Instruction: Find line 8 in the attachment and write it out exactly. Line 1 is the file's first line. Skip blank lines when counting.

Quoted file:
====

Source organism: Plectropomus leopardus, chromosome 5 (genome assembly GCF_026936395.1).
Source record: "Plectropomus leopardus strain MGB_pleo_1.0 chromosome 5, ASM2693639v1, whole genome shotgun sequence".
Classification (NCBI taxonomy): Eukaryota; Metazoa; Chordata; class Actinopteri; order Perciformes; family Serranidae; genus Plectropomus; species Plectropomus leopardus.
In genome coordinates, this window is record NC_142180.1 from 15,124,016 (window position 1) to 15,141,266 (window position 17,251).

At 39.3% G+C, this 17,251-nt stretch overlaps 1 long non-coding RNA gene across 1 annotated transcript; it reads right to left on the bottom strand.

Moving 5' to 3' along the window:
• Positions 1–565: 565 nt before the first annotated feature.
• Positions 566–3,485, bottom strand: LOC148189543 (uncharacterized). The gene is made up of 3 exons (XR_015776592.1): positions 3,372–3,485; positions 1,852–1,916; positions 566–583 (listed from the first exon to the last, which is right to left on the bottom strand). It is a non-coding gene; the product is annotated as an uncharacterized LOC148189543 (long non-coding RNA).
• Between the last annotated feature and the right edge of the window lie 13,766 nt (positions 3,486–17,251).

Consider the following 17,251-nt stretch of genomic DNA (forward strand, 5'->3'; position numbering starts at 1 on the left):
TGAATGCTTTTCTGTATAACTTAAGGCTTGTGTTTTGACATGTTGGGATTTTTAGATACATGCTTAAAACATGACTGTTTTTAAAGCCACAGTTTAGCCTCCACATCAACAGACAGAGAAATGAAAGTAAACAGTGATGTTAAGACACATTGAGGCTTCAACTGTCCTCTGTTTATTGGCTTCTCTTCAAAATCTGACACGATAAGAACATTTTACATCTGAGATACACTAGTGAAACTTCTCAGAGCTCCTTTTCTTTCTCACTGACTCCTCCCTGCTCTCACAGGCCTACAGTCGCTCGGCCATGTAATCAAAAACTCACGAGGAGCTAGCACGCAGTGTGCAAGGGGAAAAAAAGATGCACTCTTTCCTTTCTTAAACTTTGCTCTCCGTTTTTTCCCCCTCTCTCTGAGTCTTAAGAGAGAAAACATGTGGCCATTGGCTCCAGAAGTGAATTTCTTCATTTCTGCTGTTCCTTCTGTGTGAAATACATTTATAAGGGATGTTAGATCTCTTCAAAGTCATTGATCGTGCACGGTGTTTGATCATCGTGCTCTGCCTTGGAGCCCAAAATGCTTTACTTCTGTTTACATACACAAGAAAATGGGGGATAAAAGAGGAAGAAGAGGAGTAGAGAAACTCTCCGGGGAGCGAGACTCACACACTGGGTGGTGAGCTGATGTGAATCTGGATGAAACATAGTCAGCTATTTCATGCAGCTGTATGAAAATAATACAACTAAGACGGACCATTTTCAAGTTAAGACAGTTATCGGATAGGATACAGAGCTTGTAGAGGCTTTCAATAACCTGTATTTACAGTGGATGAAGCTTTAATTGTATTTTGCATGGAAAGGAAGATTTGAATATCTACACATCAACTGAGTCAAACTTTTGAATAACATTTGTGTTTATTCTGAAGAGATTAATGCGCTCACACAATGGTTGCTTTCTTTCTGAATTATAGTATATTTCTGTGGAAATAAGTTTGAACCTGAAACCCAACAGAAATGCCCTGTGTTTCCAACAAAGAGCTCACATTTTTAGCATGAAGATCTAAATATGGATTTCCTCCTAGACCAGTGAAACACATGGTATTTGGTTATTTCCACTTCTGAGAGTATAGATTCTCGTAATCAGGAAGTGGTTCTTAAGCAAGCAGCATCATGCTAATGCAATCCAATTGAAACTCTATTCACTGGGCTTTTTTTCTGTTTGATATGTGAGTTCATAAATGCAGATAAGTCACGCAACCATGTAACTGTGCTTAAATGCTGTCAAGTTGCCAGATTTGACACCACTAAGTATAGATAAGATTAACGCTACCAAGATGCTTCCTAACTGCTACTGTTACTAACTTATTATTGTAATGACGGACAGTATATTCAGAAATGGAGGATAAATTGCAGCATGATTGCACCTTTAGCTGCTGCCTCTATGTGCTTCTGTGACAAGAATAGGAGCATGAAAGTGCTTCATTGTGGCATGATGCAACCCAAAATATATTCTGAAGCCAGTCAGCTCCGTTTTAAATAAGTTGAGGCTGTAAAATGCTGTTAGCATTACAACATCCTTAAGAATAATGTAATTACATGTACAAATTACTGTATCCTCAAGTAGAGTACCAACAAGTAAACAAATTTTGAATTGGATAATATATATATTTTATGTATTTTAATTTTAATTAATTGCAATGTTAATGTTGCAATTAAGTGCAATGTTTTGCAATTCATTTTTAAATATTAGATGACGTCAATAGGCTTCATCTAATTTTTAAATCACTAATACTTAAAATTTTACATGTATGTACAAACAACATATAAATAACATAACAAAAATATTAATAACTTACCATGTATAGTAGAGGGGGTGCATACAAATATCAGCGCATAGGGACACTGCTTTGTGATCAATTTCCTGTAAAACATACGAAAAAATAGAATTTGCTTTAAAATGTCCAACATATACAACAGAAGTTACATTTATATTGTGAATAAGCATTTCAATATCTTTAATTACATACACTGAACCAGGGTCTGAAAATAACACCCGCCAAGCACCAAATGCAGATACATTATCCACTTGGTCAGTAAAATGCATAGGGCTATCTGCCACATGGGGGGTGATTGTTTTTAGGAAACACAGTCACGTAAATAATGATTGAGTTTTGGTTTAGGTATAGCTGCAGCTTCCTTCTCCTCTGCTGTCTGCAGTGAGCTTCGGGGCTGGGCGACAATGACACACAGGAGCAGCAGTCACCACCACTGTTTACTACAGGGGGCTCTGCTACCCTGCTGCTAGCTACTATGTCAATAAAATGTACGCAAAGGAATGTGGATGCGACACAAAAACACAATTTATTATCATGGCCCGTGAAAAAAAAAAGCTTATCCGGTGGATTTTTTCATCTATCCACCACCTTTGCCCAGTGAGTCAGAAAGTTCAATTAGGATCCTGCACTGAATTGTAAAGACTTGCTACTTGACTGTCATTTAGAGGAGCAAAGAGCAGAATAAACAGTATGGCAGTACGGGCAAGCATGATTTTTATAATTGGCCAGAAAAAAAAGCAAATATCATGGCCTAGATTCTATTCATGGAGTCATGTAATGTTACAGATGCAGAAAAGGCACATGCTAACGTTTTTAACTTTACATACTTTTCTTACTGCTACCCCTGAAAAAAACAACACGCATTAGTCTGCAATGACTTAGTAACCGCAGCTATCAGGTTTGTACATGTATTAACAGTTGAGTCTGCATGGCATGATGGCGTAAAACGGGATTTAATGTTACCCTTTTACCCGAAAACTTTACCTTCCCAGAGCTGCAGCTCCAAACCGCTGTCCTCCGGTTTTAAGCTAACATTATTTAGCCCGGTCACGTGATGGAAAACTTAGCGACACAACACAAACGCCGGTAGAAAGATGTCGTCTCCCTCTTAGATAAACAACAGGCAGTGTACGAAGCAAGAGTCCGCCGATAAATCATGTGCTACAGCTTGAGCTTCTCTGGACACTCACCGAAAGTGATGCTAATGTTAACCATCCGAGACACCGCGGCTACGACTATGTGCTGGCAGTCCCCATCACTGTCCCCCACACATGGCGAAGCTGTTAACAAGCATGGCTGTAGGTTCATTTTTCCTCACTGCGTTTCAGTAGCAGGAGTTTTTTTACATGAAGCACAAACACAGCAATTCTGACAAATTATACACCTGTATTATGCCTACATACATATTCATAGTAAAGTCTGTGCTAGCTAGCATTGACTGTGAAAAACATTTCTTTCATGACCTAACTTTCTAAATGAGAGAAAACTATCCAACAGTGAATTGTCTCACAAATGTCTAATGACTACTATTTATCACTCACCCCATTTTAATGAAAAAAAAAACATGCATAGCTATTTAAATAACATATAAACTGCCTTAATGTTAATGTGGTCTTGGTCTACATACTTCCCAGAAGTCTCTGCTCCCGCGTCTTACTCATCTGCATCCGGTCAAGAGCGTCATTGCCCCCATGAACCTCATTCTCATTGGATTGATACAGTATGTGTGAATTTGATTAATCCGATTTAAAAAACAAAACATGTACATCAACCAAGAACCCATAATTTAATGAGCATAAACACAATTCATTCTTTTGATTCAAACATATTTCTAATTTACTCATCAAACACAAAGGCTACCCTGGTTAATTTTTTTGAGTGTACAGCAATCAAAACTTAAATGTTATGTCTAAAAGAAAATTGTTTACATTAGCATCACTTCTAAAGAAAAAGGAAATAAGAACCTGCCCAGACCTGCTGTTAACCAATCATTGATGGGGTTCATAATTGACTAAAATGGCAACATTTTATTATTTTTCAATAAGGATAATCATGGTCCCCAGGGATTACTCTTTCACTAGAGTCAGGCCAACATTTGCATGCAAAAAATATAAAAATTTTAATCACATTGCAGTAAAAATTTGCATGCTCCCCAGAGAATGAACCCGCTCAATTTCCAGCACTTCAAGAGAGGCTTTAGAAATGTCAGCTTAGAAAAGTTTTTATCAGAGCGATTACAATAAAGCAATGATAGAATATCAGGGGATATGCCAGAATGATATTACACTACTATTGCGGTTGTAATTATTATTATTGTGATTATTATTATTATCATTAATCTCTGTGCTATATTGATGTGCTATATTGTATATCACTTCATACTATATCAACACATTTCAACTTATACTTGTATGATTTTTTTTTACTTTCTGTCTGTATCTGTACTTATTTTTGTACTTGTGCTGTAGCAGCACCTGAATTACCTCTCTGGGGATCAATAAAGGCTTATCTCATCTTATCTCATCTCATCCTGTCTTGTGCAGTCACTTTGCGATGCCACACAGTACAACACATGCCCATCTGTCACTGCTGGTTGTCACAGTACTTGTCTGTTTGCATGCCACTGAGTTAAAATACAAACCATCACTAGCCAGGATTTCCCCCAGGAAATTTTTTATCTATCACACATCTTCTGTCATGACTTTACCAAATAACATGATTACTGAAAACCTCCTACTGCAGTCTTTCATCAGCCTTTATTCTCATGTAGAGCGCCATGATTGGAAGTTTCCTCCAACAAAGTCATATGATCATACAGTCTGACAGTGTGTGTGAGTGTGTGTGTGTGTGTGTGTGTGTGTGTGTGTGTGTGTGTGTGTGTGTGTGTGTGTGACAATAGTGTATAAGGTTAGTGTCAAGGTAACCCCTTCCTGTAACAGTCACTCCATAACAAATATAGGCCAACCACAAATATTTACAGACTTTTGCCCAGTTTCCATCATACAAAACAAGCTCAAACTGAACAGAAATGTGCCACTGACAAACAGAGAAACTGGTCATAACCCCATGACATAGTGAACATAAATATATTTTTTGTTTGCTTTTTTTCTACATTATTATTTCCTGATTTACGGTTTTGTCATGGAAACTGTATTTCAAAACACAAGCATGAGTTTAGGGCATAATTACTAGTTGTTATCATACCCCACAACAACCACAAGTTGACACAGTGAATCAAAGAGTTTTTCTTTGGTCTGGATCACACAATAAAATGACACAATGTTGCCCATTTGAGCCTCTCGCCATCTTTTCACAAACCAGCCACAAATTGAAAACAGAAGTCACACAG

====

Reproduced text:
• Positions 566–3,485, bottom strand: LOC148189543 (uncharacterized). The gene is made up of 3 exons (XR_015776592.1): positions 3,372–3,485; positions 1,852–1,916; positions 566–583 (listed from the first exon to the last, which is right to left on the bottom strand). It is a non-coding gene; the product is annotated as an uncharacterized LOC148189543 (long non-coding RNA).